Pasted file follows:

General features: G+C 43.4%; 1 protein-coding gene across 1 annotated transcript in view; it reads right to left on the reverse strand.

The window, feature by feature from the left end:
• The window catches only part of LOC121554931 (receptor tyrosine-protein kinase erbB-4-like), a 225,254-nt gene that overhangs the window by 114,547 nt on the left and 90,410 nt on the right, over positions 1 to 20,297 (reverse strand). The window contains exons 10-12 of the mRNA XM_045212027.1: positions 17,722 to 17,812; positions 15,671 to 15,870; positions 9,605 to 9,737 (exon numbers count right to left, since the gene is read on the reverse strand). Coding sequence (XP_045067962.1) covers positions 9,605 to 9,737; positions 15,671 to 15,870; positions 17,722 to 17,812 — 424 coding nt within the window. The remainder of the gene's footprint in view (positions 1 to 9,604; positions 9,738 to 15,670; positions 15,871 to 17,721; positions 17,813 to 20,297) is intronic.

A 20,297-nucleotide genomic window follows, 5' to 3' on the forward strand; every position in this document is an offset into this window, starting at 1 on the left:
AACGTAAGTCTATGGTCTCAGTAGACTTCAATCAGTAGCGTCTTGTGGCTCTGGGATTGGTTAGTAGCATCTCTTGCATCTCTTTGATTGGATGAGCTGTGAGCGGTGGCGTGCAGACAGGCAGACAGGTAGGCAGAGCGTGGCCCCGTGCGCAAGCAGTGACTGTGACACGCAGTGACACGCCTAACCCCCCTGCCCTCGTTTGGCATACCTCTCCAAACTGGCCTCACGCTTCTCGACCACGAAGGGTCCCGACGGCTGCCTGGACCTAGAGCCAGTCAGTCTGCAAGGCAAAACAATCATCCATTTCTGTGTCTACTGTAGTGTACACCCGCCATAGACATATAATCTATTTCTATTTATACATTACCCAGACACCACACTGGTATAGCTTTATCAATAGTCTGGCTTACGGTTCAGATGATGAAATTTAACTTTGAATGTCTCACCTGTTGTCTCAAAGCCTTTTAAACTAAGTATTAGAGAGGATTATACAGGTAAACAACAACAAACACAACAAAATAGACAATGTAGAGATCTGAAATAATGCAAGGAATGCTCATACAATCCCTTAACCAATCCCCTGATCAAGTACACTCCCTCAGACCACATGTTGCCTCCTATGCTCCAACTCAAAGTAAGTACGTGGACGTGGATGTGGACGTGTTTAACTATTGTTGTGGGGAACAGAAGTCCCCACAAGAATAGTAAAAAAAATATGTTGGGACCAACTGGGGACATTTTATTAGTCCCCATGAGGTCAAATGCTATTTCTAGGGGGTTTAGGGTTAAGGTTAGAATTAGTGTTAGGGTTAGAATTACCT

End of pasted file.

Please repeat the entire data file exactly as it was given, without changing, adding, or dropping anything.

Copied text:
General features: G+C 43.4%; 1 protein-coding gene across 1 annotated transcript in view; it reads right to left on the reverse strand.

The window, feature by feature from the left end:
• The window catches only part of LOC121554931 (receptor tyrosine-protein kinase erbB-4-like), a 225,254-nt gene that overhangs the window by 114,547 nt on the left and 90,410 nt on the right, over positions 1 to 20,297 (reverse strand). The window contains exons 10-12 of the mRNA XM_045212027.1: positions 17,722 to 17,812; positions 15,671 to 15,870; positions 9,605 to 9,737 (exon numbers count right to left, since the gene is read on the reverse strand). Coding sequence (XP_045067962.1) covers positions 9,605 to 9,737; positions 15,671 to 15,870; positions 17,722 to 17,812 — 424 coding nt within the window. The remainder of the gene's footprint in view (positions 1 to 9,604; positions 9,738 to 15,670; positions 15,871 to 17,721; positions 17,813 to 20,297) is intronic.

A 20,297-nucleotide genomic window follows, 5' to 3' on the forward strand; every position in this document is an offset into this window, starting at 1 on the left:
AACGTAAGTCTATGGTCTCAGTAGACTTCAATCAGTAGCGTCTTGTGGCTCTGGGATTGGTTAGTAGCATCTCTTGCATCTCTTTGATTGGATGAGCTGTGAGCGGTGGCGTGCAGACAGGCAGACAGGTAGGCAGAGCGTGGCCCCGTGCGCAAGCAGTGACTGTGACACGCAGTGACACGCCTAACCCCCCTGCCCTCGTTTGGCATACCTCTCCAAACTGGCCTCACGCTTCTCGACCACGAAGGGTCCCGACGGCTGCCTGGACCTAGAGCCAGTCAGTCTGCAAGGCAAAACAATCATCCATTTCTGTGTCTACTGTAGTGTACACCCGCCATAGACATATAATCTATTTCTATTTATACATTACCCAGACACCACACTGGTATAGCTTTATCAATAGTCTGGCTTACGGTTCAGATGATGAAATTTAACTTTGAATGTCTCACCTGTTGTCTCAAAGCCTTTTAAACTAAGTATTAGAGAGGATTATACAGGTAAACAACAACAAACACAACAAAATAGACAATGTAGAGATCTGAAATAATGCAAGGAATGCTCATACAATCCCTTAACCAATCCCCTGATCAAGTACACTCCCTCAGACCACATGTTGCCTCCTATGCTCCAACTCAAAGTAAGTACGTGGACGTGGATGTGGACGTGTTTAACTATTGTTGTGGGGAACAGAAGTCCCCACAAGAATAGTAAAAAAAATATGTTGGGACCAACTGGGGACATTTTATTAGTCCCCATGAGGTCAAATGCTATTTCTAGGGGGTTTAGGGTTAAGGTTAGAATTAGTGTTAGGGTTAGAATTACCT